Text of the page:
Ear mites in dogs
Ear mites are a fairly common parasite in both dogs and cats. The mites are microscopic and infectious organisms which are like tiny white dots in appearance, but can barely be seen with the naked eye. Detection under a microscope is normally required to confirm their presence.
Ear mites live on the skin of the ear canal and feed off ear wax and skin oils. An adult normally lives for approximately two months, but can multiply quickly with eggs taking just four days to hatch and a further three weeks to develop into an adult mite ready to breed.
An ear mite infection will cause your dog’s ears to itch, which often results in them shaking their head excessively, or scratching at their ears with their paws. Ear mites can also produce wax and irritation, so your pet’s ears may well look red and inflamed. Typically, ear mites will also cause a dry black ear discharge. There may also be an unusual odour.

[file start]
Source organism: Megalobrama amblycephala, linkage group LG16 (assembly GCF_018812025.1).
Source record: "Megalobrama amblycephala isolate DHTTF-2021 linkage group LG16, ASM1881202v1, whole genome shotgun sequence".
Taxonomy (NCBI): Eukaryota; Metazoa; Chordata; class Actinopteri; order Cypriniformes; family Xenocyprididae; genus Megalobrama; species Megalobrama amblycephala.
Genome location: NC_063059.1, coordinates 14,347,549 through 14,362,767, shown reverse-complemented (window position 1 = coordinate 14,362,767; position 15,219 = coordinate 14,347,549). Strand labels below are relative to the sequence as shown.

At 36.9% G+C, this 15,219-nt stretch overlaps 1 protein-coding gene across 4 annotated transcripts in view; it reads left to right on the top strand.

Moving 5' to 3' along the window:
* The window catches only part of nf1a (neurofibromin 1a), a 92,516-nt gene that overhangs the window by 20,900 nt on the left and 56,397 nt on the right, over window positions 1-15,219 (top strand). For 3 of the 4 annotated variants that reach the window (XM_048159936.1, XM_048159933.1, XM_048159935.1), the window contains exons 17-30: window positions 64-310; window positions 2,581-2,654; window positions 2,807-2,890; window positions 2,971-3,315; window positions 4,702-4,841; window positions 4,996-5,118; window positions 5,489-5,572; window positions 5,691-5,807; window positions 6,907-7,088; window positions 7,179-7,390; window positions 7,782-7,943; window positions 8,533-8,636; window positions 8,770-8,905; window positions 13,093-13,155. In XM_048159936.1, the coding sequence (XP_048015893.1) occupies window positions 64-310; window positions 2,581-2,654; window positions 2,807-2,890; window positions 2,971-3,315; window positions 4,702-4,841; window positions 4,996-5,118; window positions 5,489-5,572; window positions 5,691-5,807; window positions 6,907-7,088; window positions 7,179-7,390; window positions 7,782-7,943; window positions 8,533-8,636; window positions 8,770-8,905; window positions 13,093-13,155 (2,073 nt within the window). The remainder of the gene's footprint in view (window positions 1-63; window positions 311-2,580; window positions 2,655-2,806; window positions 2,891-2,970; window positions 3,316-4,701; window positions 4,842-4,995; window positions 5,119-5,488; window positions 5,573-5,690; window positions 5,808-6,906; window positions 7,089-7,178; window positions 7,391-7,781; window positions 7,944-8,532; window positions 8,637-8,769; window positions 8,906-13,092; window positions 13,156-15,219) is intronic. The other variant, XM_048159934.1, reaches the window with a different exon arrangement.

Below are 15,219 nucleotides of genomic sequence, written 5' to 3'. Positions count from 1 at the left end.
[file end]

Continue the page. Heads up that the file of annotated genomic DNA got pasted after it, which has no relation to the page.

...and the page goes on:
But irritation in a dog’s ear is more often than not caused by allergies leading to infections other than ear mites, so it’s crucial that you get your dog to the vets for a proper diagnosis – especially since the parasites are so difficult to detect with the naked eye. Vets will normally confirm a diagnosis of ear mites using an otoscope to look inside the ear. Without visiting the vet, many owners incorrectly assume that their dog has ear mites when they are, in fact, suffering from a bacterial or yeast ear infection; this can lead to weeks of inappro-priate treatment and the condition worsening.
Many spot on flea treatments also prevent and treat ear mites, and – if recom-mended by your vet – this is by far and away the easiest way to protect your pet from the parasites. One or two applications is usually enough and they are a lot less stressful for your pet – and for you – than ear drops.